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EDITIONS
Aids Monday, 1 November, 1999, 18:37 GMT
HIV expert warns of bloating side effect
HIV
HIV can be kept at bay by anti-viral drugs
Scientists are baffled by a worrying side effect of HIV possibly associated with long-term use of drugs to control the condition.

Lipodystrophy - a syndrome related to high fat levels in the blood - can cause a bloating of the chest and stomach area in addition to wasted arm, leg and face muscles.

Aids Special Report
Dr Bridget Maher, of the department of pharmacology and therapeutics at the University of Liverpool, says the condition appears to be fairly common and has become "a huge issue" in the HIV world in the past 18 months.

She estimates that between 5% and 80% of people with HIV have the condition in varying degrees, although very little is known about what causes it and even what it is.

"There is no real consensus even about how to define it," says Dr Maher.

She is giving a paper about the condition to HIV positive women attending a conference in Birmingham on Wednesday.

She will concentrate on risk factors and the many theories put forward for lipodystrophy's existence.

She says it is not clear if the condition is related to HIV itself or is linked to the drugs taken to combat it.

Protease inhibitors

Initially, it was thought that lipodystrophy - first associated with HIV in 1997 - was caused by protease inhibitors - one of the class of new anti-HIV drugs.

Then it was found that people taking other types of anti-HIV drugs called NRTIs also had the condition.

However, Dr Maher says it now appears that lipodystrophy in HIV patients has been around since the late 1980s, although not perhaps in the numbers seen currently.

There are concerns about links between high levels of fats in the blood and future heart disease, although early research suggests fat-lowering drugs may help.

But the main immediate worry is over the way the condition affects body shape.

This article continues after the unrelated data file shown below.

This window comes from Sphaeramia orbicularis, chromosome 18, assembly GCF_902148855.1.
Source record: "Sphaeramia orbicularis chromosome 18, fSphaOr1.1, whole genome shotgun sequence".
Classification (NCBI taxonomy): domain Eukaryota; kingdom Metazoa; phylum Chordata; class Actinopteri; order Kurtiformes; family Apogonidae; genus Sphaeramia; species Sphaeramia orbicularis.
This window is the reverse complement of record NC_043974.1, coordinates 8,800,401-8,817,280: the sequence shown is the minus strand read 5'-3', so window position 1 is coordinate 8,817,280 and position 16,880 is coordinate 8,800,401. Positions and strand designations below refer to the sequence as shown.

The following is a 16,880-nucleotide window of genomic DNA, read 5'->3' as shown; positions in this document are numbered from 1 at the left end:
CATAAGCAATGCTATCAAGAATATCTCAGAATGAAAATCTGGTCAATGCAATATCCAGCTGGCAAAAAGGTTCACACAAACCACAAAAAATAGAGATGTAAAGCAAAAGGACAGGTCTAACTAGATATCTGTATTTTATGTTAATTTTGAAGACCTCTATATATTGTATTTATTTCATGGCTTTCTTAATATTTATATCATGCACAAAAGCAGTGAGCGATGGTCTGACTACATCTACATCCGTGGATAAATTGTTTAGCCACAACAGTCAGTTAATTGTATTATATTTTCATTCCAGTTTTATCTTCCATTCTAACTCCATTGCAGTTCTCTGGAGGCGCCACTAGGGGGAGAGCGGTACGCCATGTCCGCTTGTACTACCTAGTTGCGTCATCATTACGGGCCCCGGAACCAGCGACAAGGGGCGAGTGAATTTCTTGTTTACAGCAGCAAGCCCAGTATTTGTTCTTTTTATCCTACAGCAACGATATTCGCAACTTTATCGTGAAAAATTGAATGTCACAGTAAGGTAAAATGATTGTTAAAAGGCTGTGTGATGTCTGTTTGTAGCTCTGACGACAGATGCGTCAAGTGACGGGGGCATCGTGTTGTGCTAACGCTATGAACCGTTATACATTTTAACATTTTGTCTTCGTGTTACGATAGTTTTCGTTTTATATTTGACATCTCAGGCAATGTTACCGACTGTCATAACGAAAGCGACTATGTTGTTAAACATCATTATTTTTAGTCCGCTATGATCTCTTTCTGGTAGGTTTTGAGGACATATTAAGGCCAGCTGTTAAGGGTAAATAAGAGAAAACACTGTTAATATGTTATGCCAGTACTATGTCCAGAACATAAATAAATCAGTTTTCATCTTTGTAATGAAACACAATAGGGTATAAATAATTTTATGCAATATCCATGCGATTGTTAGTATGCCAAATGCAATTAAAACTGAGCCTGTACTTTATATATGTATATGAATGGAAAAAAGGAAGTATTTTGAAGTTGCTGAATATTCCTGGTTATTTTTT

Women and men are generally affected in the same way by the condition, although it can also cause enlarged and painful breasts in women.

"It is very stigmatising," said Dr Maher. "People can see who has HIV which, when there is still a lot of prejudice associated with the disease, can be very disconcerting."

She said some people had considered coming off anti-HIV drugs because of the problem.

Experts do not advise this because of the dangers of viral loads rising in response and a patient developing Aids.

Anti-HIV drugs are said to be behind the steep fall in Aids-related deaths in the West in recent years.

Combinations of the drugs can reduce HIV to almost undetectable levels, although they may mean patients are forced to take up to 30 tablets daily to a strict regime to stave off the life-threatening illnesses associated with Aids.

Dr Maher says that, if a person develops lipodystrophy, they are currently advised to switch to other types of anti-HIV drugs, rather than come off treatment completely.

However, she adds that it is too early to know if this reduces or gets rids of their symptoms.

Risk

She says current research suggests those most at risk of developing the condition and who are likely to get it more severely include Caucasians and people who are older.

Those who have had HIV for longer, have been taking anti-HIV drugs for longer or have a low viral load are also thought to be at higher risk.

Among the many theories put forward for the condition is that protease inhibitors affect the proteins in the body which mobilise carbohydrates and fat, leading to wasting in some areas and fat deposits in others.

Dr Maher hopes that she will be able to provide some reassurance to women at the conference that they are not alone if they experience the condition.

She also says that women may worry that there is treatment available in some areas for the condition and they are not being allowed access to it.

"They want answers, but there are none and there is nothing that can be currently done to treat it. No-one is therefore missing out on treatment. They are all in the same boat," she said.

See also:

02 Jul 99 | Aids
04 Nov 99 | Aids
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